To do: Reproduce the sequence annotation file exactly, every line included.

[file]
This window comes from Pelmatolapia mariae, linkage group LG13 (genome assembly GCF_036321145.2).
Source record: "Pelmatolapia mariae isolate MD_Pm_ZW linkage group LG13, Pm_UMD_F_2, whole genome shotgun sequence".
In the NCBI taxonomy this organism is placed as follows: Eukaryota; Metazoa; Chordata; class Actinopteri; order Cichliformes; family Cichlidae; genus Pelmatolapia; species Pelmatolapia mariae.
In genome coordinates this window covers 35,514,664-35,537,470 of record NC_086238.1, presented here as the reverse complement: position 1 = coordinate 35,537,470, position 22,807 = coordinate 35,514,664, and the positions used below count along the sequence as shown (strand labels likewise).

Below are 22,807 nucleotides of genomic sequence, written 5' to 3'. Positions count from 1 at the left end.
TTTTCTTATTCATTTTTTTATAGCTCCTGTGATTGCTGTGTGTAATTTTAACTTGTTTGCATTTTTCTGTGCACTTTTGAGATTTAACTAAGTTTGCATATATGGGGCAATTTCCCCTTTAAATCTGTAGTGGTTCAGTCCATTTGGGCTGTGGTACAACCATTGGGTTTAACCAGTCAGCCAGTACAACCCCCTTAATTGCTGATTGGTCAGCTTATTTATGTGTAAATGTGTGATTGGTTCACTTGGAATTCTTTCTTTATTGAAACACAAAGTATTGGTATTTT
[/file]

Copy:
This window comes from Pelmatolapia mariae, linkage group LG13 (genome assembly GCF_036321145.2).
Source record: "Pelmatolapia mariae isolate MD_Pm_ZW linkage group LG13, Pm_UMD_F_2, whole genome shotgun sequence".
In the NCBI taxonomy this organism is placed as follows: Eukaryota; Metazoa; Chordata; class Actinopteri; order Cichliformes; family Cichlidae; genus Pelmatolapia; species Pelmatolapia mariae.
In genome coordinates this window covers 35,514,664-35,537,470 of record NC_086238.1, presented here as the reverse complement: position 1 = coordinate 35,537,470, position 22,807 = coordinate 35,514,664, and the positions used below count along the sequence as shown (strand labels likewise).

Below are 22,807 nucleotides of genomic sequence, written 5' to 3'. Positions count from 1 at the left end.
TTTTCTTATTCATTTTTTTATAGCTCCTGTGATTGCTGTGTGTAATTTTAACTTGTTTGCATTTTTCTGTGCACTTTTGAGATTTAACTAAGTTTGCATATATGGGGCAATTTCCCCTTTAAATCTGTAGTGGTTCAGTCCATTTGGGCTGTGGTACAACCATTGGGTTTAACCAGTCAGCCAGTACAACCCCCTTAATTGCTGATTGGTCAGCTTATTTATGTGTAAATGTGTGATTGGTTCACTTGGAATTCTTTCTTTATTGAAACACAAAGTATTGGTATTTT